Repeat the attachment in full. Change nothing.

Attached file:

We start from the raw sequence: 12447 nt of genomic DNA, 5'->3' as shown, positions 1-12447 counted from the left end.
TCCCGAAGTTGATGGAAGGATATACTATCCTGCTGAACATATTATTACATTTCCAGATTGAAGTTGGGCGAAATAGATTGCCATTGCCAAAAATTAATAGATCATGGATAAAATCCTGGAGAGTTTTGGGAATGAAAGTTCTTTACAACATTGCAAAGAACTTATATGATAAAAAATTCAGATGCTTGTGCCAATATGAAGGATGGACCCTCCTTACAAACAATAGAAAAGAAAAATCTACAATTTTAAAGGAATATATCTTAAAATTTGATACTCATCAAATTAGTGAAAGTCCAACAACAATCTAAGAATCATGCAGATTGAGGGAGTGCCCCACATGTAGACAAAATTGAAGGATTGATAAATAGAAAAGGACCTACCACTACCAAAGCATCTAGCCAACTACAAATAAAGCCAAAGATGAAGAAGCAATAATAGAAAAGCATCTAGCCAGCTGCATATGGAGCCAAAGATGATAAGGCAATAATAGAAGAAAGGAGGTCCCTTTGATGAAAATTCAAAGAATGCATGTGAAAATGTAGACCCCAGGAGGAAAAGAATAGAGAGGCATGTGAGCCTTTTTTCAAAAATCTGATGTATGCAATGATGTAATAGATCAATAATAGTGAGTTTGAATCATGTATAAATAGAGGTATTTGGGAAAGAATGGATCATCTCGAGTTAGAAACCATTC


We start from the raw sequence: 12447 nt of genomic DNA, 5'->3' as shown, positions 1-12447 counted from the left end.
TCCCGAAGTTGATGGAAGGATATACTATCCTGCTGAACATATTATTACATTTCCAGATTGAAGTTGGGCGAAATAGATTGCCATTGCCAAAAATTAATAGATCATGGATAAAATCCTGGAGAGTTTTGGGAATGAAAGTTCTTTACAACATTGCAAAGAACTTATATGATAAAAAATTCAGATGCTTGTGCCAATATGAAGGATGGACCCTCCTTACAAACAATAGAAAAGAAAAATCTACAATTTTAAAGGAATATATCTTAAAATTTGATACTCATCAAATTAGTGAAAGTCCAACAACAATCTAAGAATCATGCAGATTGAGGGAGTGCCCCACATGTAGACAAAATTGAAGGATTGATAAATAGAAAAGGACCTACCACTACCAAAGCATCTAGCCAACTACAAATAAAGCCAAAGATGAAGAAGCAATAATAGAAAAGCATCTAGCCAGCTGCATATGGAGCCAAAGATGATAAGGCAATAATAGAAGAAAGGAGGTCCCTTTGATGAAAATTCAAAGAATGCATGTGAAAATGTAGACCCCAGGAGGAAAAGAATAGAGAGGCATGTGAGCCTTTTTTCAAAAATCTGATGTATGCAATGATGTAATAGATCAATAATAGTGAGTTTGAATCATGTATAAATAGAGGTATTTGGGAAAGAATGGATCATCTCGAGTTAGAAACCATTC